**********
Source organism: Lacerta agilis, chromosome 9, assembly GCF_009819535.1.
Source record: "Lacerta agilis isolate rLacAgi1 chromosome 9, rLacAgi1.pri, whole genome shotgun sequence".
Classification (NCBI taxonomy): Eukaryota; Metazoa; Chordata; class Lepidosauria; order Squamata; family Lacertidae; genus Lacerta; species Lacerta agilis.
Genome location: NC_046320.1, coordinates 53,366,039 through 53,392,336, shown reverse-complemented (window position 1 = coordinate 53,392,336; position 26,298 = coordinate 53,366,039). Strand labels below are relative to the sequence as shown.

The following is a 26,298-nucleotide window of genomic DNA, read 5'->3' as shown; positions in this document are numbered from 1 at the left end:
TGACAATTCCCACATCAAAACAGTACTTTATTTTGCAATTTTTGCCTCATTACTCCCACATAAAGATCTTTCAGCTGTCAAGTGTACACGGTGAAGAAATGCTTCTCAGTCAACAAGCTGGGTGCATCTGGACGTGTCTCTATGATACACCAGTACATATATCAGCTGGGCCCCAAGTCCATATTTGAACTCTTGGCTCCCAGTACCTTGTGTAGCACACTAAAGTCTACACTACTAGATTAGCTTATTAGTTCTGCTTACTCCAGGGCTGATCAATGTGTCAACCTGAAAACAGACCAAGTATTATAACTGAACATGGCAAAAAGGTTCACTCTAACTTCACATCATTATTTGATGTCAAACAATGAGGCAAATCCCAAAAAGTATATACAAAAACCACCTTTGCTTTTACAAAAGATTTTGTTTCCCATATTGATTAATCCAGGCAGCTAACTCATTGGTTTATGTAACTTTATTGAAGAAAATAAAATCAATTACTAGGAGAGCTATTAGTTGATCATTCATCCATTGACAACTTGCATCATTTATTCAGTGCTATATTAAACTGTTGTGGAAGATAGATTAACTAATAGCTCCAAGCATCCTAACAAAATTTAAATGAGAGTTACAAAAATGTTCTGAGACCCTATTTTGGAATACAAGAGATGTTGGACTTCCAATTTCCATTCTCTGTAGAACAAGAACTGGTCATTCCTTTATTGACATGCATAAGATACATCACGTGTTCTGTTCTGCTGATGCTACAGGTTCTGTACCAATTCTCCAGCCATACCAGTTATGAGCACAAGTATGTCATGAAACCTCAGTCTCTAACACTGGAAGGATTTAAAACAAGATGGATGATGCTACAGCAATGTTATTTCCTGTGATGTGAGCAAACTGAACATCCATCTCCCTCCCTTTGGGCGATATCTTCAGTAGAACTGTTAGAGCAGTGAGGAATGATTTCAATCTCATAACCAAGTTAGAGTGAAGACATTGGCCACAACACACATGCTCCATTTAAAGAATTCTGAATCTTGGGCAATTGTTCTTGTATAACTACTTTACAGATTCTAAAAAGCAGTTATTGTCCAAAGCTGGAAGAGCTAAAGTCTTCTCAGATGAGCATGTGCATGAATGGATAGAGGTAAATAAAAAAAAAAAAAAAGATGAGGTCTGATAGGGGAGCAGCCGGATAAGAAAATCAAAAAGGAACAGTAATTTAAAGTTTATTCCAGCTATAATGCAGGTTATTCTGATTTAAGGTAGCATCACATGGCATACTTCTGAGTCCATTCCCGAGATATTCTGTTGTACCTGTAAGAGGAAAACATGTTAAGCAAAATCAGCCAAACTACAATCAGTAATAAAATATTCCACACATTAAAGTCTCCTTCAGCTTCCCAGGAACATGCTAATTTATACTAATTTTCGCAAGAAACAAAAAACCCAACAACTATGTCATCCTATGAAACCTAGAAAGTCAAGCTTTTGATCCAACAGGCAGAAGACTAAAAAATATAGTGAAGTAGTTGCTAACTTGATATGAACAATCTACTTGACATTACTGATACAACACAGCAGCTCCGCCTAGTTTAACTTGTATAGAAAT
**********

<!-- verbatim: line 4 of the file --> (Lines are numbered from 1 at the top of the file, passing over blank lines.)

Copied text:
Genome location: NC_046320.1, coordinates 53,366,039 through 53,392,336, shown reverse-complemented (window position 1 = coordinate 53,392,336; position 26,298 = coordinate 53,366,039). Strand labels below are relative to the sequence as shown.